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Artist Anita Miller poses for a portrait near the Bell of Renewal sculpture in Lyons on Oct. 2, 2020. Miller’s sculpture was commissioned by Lyons after the 2013 flood. (Matthew Jonas/Staff Photographer)
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On a walking trail near the Rocky Mountain Botanic Gardens, a statue featuring a great horned owl building a nest in a Y-shaped branch stands at the foot of a bridge in Lyons. Hanging from the branch is an intricately carved bell.

On Friday morning, a little girl rushed up to the statue and rang the bell several times — the sound resonated across the path. For artist Anita Miller, this is the moment she has been waiting for since she and fellow artist James Moore first started working on the statue, called the Bell of Renewal, more than a year ago. The statue was created to commemorate the determination of Lyons residents to rebuild after the historic 2013 flood.

The Bell of Renewal sculpture by Artist Anita Miller is seen in Lyons on Oct. 2, 2020. Miller’s sculpture was commissioned by Lyons after the 2013 flood. (Matthew Jonas/Staff Photographer)

“I love to see people interacting with art,” Miller said. “It takes them by surprise. It gets them involved. It brings joy. That’s my goal, to help us find ways to shift toward joy and healing.”

Last month on Sept. 11 — the seventh anniversary of the flood, the Bell of Renewal was installed. The 9-foot-tall bronze statue can be seen just south of the intersection at Fourth Avenue and Prospect Street. Initially, it was slated for installation this summer, but the coronavirus pandemic delayed plans. Until Sept. 11, Miller kept the statue safe in her yard.

With the sound of the South St. Vrain Creek flowing nearby and the trees showing their fall leaves in colors of red and yellow in the backdrop, the statue seems at home, Miller said. Owls, she said, are a symbol for a harbinger of change.

“It’s trying to recognize the trauma and pain that people go through,” Miller said. “I believe that recognition is one of the first steps to healing. We didn’t really have anything in the public space that talked about what they’ve gone through.”

It’s a message that Miller said not only resonates with flood recovery, but also is relevant in the age of the coronavirus pandemic.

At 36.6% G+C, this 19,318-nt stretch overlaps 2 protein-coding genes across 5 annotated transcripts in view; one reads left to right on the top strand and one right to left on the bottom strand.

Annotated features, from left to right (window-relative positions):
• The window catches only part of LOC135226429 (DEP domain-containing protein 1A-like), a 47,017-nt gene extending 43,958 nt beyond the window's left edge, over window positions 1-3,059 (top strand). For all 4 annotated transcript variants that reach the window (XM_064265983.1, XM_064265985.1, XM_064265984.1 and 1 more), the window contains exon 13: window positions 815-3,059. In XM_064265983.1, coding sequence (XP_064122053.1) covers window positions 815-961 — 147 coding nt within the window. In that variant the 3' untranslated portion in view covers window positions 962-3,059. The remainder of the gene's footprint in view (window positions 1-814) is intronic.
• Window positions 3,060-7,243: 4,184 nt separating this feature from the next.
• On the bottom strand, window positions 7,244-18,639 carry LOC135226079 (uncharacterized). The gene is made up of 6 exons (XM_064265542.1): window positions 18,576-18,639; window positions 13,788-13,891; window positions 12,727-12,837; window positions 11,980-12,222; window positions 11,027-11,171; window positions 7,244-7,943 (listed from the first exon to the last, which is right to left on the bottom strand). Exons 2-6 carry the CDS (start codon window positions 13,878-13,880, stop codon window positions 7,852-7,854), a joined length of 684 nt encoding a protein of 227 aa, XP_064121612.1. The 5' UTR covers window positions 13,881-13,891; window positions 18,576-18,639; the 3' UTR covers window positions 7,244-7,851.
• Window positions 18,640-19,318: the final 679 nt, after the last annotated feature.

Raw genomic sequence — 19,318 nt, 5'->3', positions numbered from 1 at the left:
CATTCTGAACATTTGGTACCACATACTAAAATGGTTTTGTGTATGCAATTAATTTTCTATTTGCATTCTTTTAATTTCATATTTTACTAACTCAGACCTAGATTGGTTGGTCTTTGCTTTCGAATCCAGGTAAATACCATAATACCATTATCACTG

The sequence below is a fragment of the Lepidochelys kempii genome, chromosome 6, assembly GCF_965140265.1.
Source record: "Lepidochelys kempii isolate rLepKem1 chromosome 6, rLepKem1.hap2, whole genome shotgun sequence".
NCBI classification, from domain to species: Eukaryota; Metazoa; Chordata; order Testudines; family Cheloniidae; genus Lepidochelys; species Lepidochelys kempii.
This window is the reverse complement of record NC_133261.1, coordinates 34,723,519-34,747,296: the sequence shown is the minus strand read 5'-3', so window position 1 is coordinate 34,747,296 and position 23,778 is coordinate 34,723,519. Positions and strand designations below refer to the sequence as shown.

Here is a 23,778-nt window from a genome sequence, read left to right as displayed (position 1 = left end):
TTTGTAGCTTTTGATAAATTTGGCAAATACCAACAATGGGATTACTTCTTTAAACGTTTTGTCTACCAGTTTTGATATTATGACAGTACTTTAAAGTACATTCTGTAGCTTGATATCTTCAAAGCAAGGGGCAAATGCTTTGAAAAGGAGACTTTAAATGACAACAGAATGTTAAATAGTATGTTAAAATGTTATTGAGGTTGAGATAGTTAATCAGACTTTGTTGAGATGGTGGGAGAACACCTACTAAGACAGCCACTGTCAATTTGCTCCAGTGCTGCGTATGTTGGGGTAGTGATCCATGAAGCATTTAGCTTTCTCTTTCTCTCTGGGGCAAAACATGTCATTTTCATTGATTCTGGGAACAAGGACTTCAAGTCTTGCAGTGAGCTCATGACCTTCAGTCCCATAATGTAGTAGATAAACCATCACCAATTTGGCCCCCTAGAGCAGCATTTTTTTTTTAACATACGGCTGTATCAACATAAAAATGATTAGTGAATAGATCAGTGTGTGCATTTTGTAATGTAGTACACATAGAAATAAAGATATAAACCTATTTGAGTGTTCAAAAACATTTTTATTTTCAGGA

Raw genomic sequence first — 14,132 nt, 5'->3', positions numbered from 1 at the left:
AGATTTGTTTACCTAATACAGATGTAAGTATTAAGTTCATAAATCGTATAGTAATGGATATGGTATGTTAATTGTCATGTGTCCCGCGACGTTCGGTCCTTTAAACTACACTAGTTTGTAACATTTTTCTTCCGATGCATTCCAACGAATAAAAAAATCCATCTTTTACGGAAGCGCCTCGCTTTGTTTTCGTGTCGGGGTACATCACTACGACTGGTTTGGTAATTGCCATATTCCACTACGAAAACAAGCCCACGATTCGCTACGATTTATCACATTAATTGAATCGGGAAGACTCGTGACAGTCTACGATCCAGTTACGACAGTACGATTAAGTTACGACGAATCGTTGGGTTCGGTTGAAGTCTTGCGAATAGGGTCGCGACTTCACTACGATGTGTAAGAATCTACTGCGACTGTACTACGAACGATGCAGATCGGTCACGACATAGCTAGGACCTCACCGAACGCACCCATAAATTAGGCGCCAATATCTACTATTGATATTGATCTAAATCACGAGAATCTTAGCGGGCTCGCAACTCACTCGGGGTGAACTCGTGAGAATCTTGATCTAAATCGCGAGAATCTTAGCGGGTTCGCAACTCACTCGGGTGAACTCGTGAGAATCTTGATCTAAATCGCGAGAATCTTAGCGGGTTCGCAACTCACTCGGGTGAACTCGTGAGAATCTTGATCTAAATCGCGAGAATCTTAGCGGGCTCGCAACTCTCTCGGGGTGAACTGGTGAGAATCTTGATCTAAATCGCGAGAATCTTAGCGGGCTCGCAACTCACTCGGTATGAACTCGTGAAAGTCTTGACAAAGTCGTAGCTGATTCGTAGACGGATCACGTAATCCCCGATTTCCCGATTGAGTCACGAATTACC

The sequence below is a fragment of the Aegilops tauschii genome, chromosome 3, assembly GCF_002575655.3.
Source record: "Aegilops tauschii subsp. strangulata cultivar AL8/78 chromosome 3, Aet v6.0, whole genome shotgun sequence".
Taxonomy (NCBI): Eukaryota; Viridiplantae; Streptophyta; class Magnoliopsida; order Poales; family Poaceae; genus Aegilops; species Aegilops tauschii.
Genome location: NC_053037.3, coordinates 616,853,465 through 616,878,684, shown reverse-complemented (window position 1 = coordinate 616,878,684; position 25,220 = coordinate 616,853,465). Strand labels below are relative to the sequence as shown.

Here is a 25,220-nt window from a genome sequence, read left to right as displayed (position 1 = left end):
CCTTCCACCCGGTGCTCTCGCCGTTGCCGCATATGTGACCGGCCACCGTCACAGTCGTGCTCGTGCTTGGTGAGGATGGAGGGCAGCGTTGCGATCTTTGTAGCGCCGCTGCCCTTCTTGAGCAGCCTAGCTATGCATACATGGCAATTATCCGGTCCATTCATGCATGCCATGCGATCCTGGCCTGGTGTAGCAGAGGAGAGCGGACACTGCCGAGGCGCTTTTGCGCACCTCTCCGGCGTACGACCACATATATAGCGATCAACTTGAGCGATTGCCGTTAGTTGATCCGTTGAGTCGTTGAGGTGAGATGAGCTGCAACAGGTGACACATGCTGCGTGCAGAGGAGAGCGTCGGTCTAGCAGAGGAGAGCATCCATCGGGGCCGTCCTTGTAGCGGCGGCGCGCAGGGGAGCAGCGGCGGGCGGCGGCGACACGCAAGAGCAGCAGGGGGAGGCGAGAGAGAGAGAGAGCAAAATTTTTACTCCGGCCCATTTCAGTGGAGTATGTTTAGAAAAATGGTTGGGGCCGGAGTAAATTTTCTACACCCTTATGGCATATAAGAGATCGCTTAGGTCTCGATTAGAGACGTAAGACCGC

Lauren Click, the chair of the Lyons Arts and Humanities Commission, which seeks to promote art in Lyons, said the statue cost about $18,000. The commission helped to raise funds for the statue. The town and private citizens contributed to the cost. A plaque, planned for installation in the next two weeks, will name the donors. The statue will be a permanent part of the commission’s heARTS of LYONS, an outdoor public arts collection.

“The flood still has an enormous impact on Lyons,” Click said. “The history is still very strong here and very present in peoples’ minds. It’s a good reminder to guests about the grit, strength and tenacity that our community has.”

Miller moved to Lyons after the flood and has lived in the town for the past five years. The area where the sculpture now stands was “ground zero,” she said. Floodwaters swept across the town, destroying homes and property and racking up roughly $50 million in damages in Lyons alone.

Wanting to pay homage to the town’s effort to rebuild, Miller had the idea for the statue and knew who she wanted to help bring it to life. She had been following the sculpting work of Moore, who lived in Eaton, and contacted him with the hopes of collaborating. Using Miller’s drawing, Moore sculpted the owl and tree. Miller assisted him as an apprentice, and she sculpted the bell. The front of the bell features a baby owl, and on the back people can see a carving of Steamboat Mountain, the mountain glimpsed when first arriving in Lyons when traveling west on Colo. 66. The Y-shaped branches signify the South St. Vrain and North St. Vrain creeks coming together.

Moore, who has since moved to Wenatchee, Wash., said he believed the town chose “an excellent spot” for the Bell of Renewal. He took part in a small ceremony Sept. 11 to unveil the statue in Lyons.

“For me the primary message of this sculpture is that all of creation is resilient,” Moore wrote in an email. “When disasters occur we can and do rebuild. Often it requires a monumental effort and stretches our abilities beyond what we believe possible.”

Click said she hopes next year to have a party to celebrate the statue’s installation.

Miller is glad the statue has been transitioned from her backyard.

“It’s so much more fun to see it here in public with people interacting with it,” Miller said.

Watch the unveiling

To see a video of the statue being unveiled, visit: youtube.com/watch?v=3fMwdwrTxgI&feature=youtu.be.

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